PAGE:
Friday, October 13, 2006

Section 7-C-5: Cholinergic Agents

The cholinergic agonists act at a receptor called the muscarinic receptor. Once the receptor is activated, the outflow of aqueous through trabecular meshwork is increased. The pupil also constricts (miosis). Agents within this class can act directly at the receptor or indirectly by inhibiting the breakdown of the neurotransmitter acetylcholine by the enzyme acetylcholinersterase. The topical medications within this class include pilocarpine, echothiophate iodide, and carbachol. With the number of better tolerated and more easily administered glaucoma drops on the market, these agents are no longer as popular in 2006.

Direct-Acting Cholinergic - Pilocarpine

Pilocarpine is a direct-acting cholinergic agonist. It opens the drainage angle and increases the trabecular meshwork aqueous outflow. There are different percentages of pilocarpine, and it has been noted that darker eye colors may require higher dosages of the medication. Dosing is frequently four times daily which can be difficult for a patient to comply. Pilocarpine was used frequently in the past due to its efficacy with rare systemic side effects (Table 7-7).

Table 7-7 Side effects of pilocarpine:


Systemic (uncommon)

Ciliary muscle spasm (eye ache)


Pupillary constriction


Retinal detachment

Stimulation of salivary, lacrimal, gastrointestinal glands

Corneal toxicity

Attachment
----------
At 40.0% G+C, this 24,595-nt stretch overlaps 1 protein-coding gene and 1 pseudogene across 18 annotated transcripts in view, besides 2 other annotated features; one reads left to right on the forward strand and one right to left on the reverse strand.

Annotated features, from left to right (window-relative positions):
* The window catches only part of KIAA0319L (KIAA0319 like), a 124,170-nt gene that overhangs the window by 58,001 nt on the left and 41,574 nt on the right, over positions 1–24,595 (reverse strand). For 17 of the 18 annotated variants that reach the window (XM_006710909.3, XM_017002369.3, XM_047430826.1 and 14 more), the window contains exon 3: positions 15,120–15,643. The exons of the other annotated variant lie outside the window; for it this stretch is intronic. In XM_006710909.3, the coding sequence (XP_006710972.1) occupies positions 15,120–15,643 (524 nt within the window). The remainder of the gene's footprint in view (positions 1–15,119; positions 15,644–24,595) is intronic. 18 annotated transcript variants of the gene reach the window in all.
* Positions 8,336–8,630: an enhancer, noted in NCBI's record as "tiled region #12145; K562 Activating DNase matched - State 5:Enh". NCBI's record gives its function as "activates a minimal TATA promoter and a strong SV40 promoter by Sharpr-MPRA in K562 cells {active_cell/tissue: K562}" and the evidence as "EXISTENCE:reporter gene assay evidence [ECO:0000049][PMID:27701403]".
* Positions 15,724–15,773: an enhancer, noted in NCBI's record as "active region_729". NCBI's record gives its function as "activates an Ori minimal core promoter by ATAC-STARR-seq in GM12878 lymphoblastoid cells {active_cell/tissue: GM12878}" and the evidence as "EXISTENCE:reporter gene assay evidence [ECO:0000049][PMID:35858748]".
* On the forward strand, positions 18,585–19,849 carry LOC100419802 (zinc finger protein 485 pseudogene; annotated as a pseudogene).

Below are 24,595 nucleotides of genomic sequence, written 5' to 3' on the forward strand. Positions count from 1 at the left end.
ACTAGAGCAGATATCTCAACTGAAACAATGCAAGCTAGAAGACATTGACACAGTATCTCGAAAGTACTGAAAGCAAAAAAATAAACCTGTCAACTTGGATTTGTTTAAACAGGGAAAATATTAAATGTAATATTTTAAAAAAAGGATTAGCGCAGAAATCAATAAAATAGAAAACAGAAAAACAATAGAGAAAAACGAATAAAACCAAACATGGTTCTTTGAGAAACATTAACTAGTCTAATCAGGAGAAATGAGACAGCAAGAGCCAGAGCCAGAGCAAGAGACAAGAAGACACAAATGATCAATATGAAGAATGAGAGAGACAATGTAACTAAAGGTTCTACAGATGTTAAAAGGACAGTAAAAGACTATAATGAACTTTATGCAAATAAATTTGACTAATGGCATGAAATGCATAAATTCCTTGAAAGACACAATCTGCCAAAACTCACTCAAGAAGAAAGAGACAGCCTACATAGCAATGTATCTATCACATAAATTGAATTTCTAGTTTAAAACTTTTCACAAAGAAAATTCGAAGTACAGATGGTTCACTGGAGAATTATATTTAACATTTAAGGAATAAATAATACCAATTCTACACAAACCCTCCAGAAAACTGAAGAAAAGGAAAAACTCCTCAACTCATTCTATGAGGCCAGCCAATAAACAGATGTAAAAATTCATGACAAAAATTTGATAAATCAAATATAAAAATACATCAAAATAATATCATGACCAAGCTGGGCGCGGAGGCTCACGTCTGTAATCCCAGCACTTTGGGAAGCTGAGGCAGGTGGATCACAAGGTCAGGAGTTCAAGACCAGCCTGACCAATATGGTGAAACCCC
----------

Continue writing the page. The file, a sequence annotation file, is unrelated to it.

Increased bronchial secretions


Worsening of Alzheimer’s disease

Indirect-Acting Cholinergics – Carbachol, Echothiophate Iodide

Carbachol is both a direct and indirect-acting agent which is used as a topical medication. Echothiophate iodide (Phospholine Iodide) is an indirect-acting agent which inhibits acetylcholinesterase. The side effects of carbachol are similar to pilocarpine. Both carbachol and echothiophate iodide are not used commonly in 2006 due to newer and more easily tolerated agents on the market. Although they are effective in lowering IOP, they can have unwanted side effects which make newer agents more attractive. Occasionally patients will continue on these medications if they were initially started on them with good success and tolerance. A potentially serious complication of echothiophate iodide is pseudocholinesterase depletion. Echothiophate iodide may also inhibit pseudocholinesterase which breaks down succinylcholine, a paralytic medication sometimes used for general anesthesia. There can be prolonged respiratory paralysis if used prior to general anesthesia. Other side effects include nausea, diarrhea, cataracts, iris cysts, and ocular inflammation (Table 7-8).

Table 7-8: Side effects of echothiophate iodide:



Ciliary muscle constriction


Pupillary constriction

Respiratory depression

Retinal detachment


Cataract formation


Iris cysts

Abdominal cramping

Corneal toxicity



Prolonged paralysis by succinylcholine during general anesthesia

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